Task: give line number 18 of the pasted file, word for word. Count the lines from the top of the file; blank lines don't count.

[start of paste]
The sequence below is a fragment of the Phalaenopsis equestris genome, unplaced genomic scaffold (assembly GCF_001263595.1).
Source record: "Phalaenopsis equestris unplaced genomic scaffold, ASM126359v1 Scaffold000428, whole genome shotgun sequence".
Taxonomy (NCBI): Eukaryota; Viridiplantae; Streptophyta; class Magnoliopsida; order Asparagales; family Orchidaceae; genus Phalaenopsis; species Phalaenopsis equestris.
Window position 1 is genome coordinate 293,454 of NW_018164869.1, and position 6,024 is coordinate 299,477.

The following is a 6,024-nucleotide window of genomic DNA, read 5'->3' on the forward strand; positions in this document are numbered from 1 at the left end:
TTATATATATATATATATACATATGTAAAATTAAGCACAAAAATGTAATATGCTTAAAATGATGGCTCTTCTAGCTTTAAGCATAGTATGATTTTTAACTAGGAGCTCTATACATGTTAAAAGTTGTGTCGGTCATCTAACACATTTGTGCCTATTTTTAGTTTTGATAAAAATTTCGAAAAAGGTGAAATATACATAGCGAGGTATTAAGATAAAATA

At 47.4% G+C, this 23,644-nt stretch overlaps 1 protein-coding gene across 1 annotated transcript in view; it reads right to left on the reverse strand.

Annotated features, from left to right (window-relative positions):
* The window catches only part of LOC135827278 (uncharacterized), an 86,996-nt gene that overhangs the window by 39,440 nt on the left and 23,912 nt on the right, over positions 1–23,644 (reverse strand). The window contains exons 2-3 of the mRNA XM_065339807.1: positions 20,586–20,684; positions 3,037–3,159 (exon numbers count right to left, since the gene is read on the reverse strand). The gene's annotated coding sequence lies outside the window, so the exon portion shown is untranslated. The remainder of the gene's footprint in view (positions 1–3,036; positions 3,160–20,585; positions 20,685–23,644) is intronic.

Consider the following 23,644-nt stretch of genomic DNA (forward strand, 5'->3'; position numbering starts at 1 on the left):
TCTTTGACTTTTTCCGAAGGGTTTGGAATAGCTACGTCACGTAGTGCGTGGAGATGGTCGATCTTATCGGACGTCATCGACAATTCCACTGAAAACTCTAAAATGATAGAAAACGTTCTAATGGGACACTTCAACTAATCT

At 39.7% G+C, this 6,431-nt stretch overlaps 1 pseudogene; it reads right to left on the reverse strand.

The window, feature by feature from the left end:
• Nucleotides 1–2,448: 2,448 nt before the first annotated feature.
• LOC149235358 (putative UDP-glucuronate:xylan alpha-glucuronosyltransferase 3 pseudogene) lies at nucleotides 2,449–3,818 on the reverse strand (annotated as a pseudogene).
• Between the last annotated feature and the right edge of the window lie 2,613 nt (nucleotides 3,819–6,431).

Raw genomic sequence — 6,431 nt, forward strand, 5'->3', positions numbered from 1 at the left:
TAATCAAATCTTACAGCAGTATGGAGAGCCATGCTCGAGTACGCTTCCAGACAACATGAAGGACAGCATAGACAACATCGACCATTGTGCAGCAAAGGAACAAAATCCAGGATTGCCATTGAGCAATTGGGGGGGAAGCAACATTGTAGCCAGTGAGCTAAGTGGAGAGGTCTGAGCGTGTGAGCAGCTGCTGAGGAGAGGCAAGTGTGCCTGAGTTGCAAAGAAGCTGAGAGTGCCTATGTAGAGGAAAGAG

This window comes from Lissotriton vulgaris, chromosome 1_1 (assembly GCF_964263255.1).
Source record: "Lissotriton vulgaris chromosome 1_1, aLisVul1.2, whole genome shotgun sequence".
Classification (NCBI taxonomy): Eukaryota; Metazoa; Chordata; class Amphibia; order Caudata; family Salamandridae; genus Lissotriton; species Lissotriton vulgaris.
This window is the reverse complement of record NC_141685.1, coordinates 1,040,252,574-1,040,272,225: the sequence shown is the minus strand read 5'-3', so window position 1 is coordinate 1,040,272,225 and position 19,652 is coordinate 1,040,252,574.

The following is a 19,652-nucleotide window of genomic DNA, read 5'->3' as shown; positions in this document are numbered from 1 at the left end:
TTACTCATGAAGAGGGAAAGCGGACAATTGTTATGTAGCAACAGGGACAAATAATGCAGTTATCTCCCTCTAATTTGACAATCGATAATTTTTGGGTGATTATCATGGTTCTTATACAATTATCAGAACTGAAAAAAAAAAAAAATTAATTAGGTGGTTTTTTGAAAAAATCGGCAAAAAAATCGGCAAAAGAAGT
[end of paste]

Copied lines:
TAATCAAATCTTACAGCAGTATGGAGAGCCATGCTCGAGTACGCTTCCAGACAACATGAAGGACAGCATAGACAACATCGACCATTGTGCAGCAAAGGAACAAAATCCAGGATTGCCATTGAGCAATTGGGGGGGAAGCAACATTGTAGCCAGTGAGCTAAGTGGAGAGGTCTGAGCGTGTGAGCAGCTGCTGAGGAGAGGCAAGTGTGCCTGAGTTGCAAAGAAGCTGAGAGTGCCTATGTAGAGGAAAGAG